• Non-U.S. companies may use proceeds from Iran transactions more freely, including in the United States.
  • OFAC draws a clearer line with respect to the use of Iran-related funds.

After the Iran nuclear agreement, as non-U.S. companies entered into newly-permitted business in Iran, they faced the difficult question of where they could put the money from their Iran business. U.S. law still prohibits U.S. persons (including U.S. banks) from conducting most business with Iran. Among other rules, OFAC regulations and guidance provided that “Iran-related” funds could not transit the U.S. financial system. But the guidance did not state clearly what constituted “Iran-related” funds. For that reason, foreign financial institutions (FFIs) hesitated, even feared, to process Iran-related transactions because of the risks of sending Iran-related funds into the U.S. financial system in violation of U.S. sanctions. However, a new clarification in the OFAC guidance could change all of that (and change it in the way we proposed right here in this blog[1]).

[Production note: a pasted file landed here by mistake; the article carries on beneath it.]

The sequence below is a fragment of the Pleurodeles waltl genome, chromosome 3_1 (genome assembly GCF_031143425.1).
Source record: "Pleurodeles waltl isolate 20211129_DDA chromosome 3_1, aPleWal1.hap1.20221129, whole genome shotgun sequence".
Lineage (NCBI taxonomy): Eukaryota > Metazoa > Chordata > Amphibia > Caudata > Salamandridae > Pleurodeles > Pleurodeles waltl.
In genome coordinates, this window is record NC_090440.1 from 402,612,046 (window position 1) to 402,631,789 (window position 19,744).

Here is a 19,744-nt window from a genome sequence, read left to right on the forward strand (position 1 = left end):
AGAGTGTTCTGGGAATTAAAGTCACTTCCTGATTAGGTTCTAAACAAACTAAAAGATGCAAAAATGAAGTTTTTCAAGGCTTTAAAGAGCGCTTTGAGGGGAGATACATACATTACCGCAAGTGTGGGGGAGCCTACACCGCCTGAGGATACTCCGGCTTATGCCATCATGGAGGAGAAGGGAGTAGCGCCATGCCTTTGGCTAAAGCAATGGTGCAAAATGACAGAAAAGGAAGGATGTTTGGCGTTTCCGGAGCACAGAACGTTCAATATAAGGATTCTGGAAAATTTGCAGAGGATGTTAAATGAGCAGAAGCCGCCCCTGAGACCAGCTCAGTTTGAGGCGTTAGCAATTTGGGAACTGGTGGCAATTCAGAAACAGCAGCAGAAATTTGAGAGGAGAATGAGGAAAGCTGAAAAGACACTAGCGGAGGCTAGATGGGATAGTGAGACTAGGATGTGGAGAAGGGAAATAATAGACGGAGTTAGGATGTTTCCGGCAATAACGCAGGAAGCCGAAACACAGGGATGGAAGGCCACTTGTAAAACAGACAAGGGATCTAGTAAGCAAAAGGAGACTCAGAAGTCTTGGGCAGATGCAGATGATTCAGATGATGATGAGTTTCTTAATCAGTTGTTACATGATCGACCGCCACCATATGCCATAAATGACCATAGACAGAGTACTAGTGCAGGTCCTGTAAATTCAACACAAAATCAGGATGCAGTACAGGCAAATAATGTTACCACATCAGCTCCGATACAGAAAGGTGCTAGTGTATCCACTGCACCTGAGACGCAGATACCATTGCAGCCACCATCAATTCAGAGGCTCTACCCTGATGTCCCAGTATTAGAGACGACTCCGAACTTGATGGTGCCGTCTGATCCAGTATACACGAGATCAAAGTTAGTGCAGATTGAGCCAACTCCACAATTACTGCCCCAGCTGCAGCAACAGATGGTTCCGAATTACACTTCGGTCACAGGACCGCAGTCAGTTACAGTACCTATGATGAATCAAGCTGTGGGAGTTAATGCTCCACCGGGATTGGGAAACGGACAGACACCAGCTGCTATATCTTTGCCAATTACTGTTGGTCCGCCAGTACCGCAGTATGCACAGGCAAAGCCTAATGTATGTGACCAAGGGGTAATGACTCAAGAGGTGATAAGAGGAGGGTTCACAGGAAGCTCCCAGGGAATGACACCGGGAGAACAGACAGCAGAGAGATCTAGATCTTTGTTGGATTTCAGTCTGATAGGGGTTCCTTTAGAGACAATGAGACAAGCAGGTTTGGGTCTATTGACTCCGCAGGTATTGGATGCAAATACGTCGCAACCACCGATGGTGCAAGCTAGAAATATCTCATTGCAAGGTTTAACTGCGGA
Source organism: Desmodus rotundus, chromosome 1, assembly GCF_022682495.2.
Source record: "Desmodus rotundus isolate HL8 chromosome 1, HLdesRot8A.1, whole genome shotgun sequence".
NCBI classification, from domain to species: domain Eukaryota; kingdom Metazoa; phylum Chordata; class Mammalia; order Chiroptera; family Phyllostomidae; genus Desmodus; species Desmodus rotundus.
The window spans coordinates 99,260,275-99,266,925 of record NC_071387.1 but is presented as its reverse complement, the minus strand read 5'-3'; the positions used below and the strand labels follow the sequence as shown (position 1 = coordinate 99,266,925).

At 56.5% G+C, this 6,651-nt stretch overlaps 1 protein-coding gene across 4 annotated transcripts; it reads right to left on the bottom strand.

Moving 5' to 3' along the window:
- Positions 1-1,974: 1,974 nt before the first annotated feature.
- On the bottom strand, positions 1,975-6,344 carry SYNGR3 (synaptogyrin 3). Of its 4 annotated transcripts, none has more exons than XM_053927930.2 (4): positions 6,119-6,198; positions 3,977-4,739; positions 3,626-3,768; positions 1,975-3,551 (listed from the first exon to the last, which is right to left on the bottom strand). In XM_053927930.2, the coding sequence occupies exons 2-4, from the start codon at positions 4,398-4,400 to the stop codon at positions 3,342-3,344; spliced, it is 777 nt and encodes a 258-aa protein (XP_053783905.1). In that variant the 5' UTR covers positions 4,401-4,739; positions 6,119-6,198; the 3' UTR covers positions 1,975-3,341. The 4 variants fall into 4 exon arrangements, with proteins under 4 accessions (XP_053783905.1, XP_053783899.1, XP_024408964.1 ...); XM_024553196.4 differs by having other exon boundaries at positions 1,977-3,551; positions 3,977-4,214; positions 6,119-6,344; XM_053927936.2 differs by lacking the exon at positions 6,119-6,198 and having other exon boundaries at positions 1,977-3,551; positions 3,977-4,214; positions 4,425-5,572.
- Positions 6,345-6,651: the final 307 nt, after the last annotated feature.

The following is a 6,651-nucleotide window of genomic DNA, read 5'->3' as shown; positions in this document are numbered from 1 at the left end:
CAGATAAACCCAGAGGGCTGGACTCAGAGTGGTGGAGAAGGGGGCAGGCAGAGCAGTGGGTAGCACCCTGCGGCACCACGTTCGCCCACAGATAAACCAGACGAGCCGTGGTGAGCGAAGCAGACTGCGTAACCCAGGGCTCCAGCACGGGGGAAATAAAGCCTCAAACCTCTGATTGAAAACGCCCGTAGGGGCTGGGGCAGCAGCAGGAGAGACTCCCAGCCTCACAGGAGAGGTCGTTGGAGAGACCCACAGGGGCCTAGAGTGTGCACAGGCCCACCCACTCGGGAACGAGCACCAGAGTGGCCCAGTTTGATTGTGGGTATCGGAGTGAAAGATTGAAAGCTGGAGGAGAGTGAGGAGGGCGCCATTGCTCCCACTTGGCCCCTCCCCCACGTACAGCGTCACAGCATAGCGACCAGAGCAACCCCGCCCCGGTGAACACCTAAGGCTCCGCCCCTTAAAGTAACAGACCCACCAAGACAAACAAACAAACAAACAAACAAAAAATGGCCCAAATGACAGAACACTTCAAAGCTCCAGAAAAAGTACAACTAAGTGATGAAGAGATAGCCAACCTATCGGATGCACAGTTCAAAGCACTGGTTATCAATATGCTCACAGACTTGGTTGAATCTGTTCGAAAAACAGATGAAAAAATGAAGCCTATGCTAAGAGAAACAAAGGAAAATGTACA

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Brexit, Here We Come (or Go)

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The UK people have voted to leave the European Union. Although there is no constitutional duty to leave the Union as a result, politically this is likely going to happen. Change will not be immediate and happen over time.

Companies are well advised to react quickly to assess the impact Brexit might have on their business and current commercial decisions involving the UK if they have not already done so.